Kay Kendall – Social media enhances my writing. As an extrovert, there is no way I could sit in a room day after day and not communicate with people. With social media, however, I can still communicate to the outside world. This keeps me at my desk…and happy.

Paffi S. Flood – Oh, definitely, social media has distracted me, especially twitter. With the election in full swing, I couldn’t seem to tear myself away, but I really needed to. 

Kimberly Jayne – Social media is a double-edged sword. You need it to engage with people and, in particular, your readers/fans, but it’s easy to spend too much time doing that instead of the harder job of writing. You can dedicate an hour a day to social media; then, in the process look up at the clock and find you’ve overshot by an extra hour. And I can’t imagine that the extra hour gives you any more ROI for your efforts than the one- hour goal would have. 

Debra H. Goldstein – Social media is my nemesis. I know I need it to connect with readers and fans, as well as to attract new ones, but the time spent on it distracts from doing other things – usually because instead of using it for work, I check the news and gossip J

Linda Rodriguez – I would have answered this question differently not very long ago, but right now, I’d have to say social media does distract me from my writing. This is primarily because of the election and also a number of volatile situations involving African American, Latino, and Native civil rights in the new news. I happen to be passionately involved with those issues.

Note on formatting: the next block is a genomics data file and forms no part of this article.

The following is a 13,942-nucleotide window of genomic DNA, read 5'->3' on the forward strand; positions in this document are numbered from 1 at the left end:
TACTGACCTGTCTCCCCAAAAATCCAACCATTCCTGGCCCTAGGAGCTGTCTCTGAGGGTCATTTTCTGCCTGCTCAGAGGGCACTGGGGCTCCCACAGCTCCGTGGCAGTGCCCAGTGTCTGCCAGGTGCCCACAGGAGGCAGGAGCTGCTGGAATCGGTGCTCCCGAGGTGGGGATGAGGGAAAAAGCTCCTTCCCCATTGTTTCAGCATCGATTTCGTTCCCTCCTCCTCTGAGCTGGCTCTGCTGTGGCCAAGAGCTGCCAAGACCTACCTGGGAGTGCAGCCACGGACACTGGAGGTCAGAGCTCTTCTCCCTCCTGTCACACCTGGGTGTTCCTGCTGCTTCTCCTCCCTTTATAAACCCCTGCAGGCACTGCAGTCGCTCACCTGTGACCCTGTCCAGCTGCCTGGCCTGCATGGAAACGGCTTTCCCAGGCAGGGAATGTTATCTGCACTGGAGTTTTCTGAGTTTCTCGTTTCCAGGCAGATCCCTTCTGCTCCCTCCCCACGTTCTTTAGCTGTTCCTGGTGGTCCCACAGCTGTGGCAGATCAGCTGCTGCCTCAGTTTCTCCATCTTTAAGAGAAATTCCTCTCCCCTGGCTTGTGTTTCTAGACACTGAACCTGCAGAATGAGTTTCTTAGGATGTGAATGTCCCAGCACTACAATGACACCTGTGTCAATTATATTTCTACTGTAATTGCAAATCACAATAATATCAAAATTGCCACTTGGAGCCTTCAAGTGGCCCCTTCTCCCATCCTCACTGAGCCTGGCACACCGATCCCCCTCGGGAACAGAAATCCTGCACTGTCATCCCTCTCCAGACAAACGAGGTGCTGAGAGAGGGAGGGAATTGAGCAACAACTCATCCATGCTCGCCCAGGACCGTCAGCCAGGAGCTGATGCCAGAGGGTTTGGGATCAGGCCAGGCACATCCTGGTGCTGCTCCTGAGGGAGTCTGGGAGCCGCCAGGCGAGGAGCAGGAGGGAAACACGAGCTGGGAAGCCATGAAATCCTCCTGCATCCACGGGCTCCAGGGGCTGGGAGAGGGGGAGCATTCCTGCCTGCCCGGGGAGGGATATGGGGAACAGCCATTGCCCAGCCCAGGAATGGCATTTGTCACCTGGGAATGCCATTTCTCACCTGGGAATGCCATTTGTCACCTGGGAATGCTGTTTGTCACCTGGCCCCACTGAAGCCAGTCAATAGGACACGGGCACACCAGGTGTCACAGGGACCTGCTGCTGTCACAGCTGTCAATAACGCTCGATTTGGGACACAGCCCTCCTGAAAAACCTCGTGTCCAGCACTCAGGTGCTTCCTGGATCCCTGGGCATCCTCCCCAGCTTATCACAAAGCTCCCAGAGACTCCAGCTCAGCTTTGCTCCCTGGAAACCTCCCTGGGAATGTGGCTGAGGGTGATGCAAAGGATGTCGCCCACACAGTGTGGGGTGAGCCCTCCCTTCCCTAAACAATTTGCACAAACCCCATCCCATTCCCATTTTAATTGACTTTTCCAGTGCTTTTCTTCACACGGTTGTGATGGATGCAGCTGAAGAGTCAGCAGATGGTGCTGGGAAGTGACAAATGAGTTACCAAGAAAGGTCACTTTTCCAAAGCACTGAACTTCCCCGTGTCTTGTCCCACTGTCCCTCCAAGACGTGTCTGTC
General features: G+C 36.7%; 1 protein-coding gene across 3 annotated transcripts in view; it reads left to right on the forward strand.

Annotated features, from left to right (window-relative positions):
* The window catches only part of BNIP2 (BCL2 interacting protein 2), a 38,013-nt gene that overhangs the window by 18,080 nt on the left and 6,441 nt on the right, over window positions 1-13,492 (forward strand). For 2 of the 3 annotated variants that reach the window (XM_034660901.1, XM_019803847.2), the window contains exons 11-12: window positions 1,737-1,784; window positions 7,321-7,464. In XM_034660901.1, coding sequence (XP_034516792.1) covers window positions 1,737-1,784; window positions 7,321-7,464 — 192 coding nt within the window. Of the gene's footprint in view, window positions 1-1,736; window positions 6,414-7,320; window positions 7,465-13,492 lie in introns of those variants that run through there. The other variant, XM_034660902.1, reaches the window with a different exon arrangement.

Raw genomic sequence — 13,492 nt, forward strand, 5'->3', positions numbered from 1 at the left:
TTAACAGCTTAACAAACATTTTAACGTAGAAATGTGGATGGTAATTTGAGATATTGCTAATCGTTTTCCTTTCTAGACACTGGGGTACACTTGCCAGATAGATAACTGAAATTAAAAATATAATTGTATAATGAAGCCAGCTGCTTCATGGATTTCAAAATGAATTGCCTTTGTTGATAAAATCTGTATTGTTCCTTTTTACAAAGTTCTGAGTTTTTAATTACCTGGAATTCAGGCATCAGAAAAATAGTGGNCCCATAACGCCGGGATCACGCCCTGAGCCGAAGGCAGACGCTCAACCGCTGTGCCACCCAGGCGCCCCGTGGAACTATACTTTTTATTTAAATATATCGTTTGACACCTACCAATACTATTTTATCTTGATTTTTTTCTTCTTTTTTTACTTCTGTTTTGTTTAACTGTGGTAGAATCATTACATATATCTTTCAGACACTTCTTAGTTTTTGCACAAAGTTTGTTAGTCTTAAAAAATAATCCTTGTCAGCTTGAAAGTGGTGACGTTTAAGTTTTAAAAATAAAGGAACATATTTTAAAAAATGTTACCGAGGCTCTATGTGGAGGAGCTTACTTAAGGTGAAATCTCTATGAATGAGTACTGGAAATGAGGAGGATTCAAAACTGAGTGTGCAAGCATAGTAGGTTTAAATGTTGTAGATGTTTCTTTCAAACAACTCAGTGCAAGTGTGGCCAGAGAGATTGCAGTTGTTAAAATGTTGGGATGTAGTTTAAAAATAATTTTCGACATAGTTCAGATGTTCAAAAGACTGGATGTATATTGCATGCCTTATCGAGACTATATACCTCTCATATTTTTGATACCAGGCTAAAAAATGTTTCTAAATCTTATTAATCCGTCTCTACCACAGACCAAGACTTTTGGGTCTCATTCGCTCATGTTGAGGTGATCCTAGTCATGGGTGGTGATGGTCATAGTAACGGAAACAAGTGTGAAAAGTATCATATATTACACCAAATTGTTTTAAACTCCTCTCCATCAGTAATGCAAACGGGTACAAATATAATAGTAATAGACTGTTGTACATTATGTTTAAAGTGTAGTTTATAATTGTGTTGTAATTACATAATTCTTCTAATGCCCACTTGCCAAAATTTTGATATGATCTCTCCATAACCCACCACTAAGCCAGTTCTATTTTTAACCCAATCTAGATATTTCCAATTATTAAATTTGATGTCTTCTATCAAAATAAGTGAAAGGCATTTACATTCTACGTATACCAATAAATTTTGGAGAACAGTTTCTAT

Jennae Phillippe – Oh man, it is SUCH a distraction. Honestly, I think about quitting social media on a semi-regular basis because it is such a time suck. And while I rely on it to keep me informed, sometimes the sheer quantity of horrible things shared feels very overwhelming and draining. If I didn’t need it to connect to readers, I think I would abandon it completely.

Monday, May 22, 2017

Sources of the Mystery Short Story

by Paula Gail Benson

Continuing the celebration of May as Short Story Month (see and, here are a few sources where you can find excellent short stories and receive encouragement or ideas for marketing short stories.
Alfred Hitchcock’s Mystery Magazine (,
Ellery Queen’s Mystery Magazine (, and The Strand ( are perhaps the best known monthly publications that feature stories, interviews, and reviews. Woman’s World ( is a weekly periodical that features a short solve-it-yourself mystery, often written by well-known mystery writers such as John Floyd and B.K. Stevens.

Wildside Press ( offers the monthly Sherlock Holmes Mystery Magazine as well as anthologies produced for the Malice Domestic Mystery Conference (Malice Domestic 11: Murder Most Conventional and Malice Domestic 12: Mystery Most Historical) and the Guppy and Chesapeake Chapters of Sisters in Crime. Wildside has also published single author short story collections, like Barb Goffman’s Don’t Get Mad, Get Even and B.K. Stevens’ Her Infinite Variety.

Level Best Books ( is well known for publishing the Best New England Crime Stories series and is currently seeking submissions (which close May 31, 2017) for the 15th anthology, to be titled, Snowbound. Now under new editors, Level Best has branched out with a law enforcement anthology, Busted! Arresting Stories from the Beat, and an upcoming culinary collection, Noir at the Salad Bar.